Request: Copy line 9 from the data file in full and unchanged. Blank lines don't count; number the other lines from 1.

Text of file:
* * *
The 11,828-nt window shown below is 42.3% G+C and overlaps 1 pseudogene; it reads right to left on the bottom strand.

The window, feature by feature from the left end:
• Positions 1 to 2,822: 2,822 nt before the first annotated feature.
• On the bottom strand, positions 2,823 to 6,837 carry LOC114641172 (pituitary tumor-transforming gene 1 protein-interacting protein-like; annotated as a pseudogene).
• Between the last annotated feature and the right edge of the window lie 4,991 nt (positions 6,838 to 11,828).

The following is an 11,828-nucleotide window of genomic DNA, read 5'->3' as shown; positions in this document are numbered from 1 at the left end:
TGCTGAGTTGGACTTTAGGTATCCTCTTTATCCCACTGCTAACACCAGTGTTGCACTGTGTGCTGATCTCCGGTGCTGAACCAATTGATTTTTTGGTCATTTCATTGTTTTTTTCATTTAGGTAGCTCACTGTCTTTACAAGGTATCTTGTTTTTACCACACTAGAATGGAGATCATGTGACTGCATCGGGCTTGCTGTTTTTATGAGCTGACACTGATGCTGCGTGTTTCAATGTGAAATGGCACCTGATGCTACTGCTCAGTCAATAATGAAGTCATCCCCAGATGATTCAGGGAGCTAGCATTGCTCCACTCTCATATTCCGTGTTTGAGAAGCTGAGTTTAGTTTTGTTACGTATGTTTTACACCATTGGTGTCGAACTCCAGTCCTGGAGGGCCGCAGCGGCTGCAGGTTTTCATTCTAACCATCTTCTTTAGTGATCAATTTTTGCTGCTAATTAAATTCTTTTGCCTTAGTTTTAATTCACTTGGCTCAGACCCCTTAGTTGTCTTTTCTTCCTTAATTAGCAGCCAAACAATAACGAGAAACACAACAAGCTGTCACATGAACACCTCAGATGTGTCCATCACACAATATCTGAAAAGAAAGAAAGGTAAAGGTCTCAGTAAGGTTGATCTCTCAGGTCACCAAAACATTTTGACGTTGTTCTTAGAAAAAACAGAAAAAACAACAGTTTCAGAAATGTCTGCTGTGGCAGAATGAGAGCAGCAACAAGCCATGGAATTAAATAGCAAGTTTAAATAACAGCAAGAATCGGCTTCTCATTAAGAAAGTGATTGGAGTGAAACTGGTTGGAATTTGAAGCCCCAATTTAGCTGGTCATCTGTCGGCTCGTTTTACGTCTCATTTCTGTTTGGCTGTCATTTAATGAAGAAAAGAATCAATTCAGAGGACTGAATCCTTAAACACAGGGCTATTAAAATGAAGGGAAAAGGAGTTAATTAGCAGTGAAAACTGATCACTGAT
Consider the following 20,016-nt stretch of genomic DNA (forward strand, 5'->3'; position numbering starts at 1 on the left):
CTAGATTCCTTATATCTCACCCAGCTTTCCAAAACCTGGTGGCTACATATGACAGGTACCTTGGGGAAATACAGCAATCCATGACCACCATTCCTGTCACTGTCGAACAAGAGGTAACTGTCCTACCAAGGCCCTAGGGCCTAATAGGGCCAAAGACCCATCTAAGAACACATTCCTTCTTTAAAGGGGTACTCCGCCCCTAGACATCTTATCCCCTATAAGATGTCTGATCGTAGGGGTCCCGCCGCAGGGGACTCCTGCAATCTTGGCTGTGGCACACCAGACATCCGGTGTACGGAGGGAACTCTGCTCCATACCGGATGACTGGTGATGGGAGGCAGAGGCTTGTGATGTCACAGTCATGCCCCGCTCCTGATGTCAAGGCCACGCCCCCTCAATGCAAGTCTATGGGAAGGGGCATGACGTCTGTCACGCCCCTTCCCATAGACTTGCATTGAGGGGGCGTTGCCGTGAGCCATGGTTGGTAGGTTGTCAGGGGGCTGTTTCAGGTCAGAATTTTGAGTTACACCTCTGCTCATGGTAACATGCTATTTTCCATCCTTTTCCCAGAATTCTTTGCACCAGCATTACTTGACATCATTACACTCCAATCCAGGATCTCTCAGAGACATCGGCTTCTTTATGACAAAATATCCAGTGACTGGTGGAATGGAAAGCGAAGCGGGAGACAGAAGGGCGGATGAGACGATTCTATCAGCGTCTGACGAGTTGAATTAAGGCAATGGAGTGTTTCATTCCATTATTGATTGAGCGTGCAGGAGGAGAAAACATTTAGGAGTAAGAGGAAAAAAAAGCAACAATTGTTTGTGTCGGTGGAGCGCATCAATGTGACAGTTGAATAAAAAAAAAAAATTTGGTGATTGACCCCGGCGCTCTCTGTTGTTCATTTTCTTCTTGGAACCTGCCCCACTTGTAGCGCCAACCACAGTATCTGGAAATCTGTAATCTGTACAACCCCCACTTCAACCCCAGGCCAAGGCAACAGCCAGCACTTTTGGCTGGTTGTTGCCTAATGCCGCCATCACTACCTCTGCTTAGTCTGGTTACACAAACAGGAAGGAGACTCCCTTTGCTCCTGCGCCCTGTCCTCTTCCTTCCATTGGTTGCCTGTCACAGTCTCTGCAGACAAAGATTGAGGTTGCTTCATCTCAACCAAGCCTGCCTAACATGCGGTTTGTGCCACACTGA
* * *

CTAGATTCCTTATATCTCACCCAGCTTTCCAAAACCTGGTGGCTACATATGACAGGTACCTTGGGGAAATACAGCAATCCATGACCACCATTCCTGTCACTGTCGAACAAGAGGTAACTGTCCTACCAAGGCCCTAGGGCCTAATAGGGCCAAAGACCCATCTAAGAACACATTCCTTCTTTAAAGGGGTACTCCGCCCCTAGACATCTTATCCCCTATAAGATGTCTGATCGTAGGGGTCCCGCCGCAGGGGACTCCTGCAATCTTGGCTGTGGCACACCAGACATCCGGTGTACGGAGGGAACTCTGCTCCATACCGGATGACTGGTGATGGGAGGCAGAGGCTTGTGATGTCACAGTCATGCCCCGCTCCTGATGTCAAGGCCACGCCCCCTCAATGCAAGTCTATGGGAAGGGGCATGACGTCTGTCACGCCCCTTCCCATAGACTTGCATTGAGGGGGCGTTGCCGTGAGCCATGGTTGGTAGGTTGTCAGGGGGCTGTTTCAGGTCAGAATTTTGAGTTACACCTCTGCTCATGGTAACATGCTATTTTCCATCCTTTTCCCAGAATTCTTTGCACCAGCATTACTTGACATCATTACACTCCAATCCAGGATCTCTCAGAGACATCGGCTTCTTTATGACAAAATATCCAGTGACTGGTGGAATGGAAAGCGAAGCGGGAGACAGAAGGGCGGATGAGACGATTCTATCAGCGTCTGACGAGTTGAATTAAGGCAATGGAGTGTTTCATTCCATTATTGATTGAGCGTGCAGGAGGAGAAAACATTTAGGAGTAAGAGGAAAAAAAAGCAACAATTGTTTGTGTCGGTGGAGCGCATCAATGTGACAGTTGAATAAAAAAAAAAAATTTGGTGATTGACCCCGGCGCTCTCTGTTGTTCATTTTCTTCTTGGAACCTGCCCCACTTGTAGCGCCAACCACAGTATCTGGAAATCTGTAATCTGTACAACCCCCACTTCAACCCCAGGCCAAGGCAACAGCCAGCACTTTTGGCTGGTTGTTGCCTAATGCCGCCATCACTACCTCTGCTTAGTCTGGTTACACAAACAGGAAGGAGACTCCCTTTGCTCCTGCGCCCTGTCCTCTTCCTTCCATTGGTTGCCTGTCACAGTCTCTGCAGACAAAGATTGAGGTTGCTTCATCTCAACCAAGCCTGCCTAACATGCGGTTTGTGCCACACTGA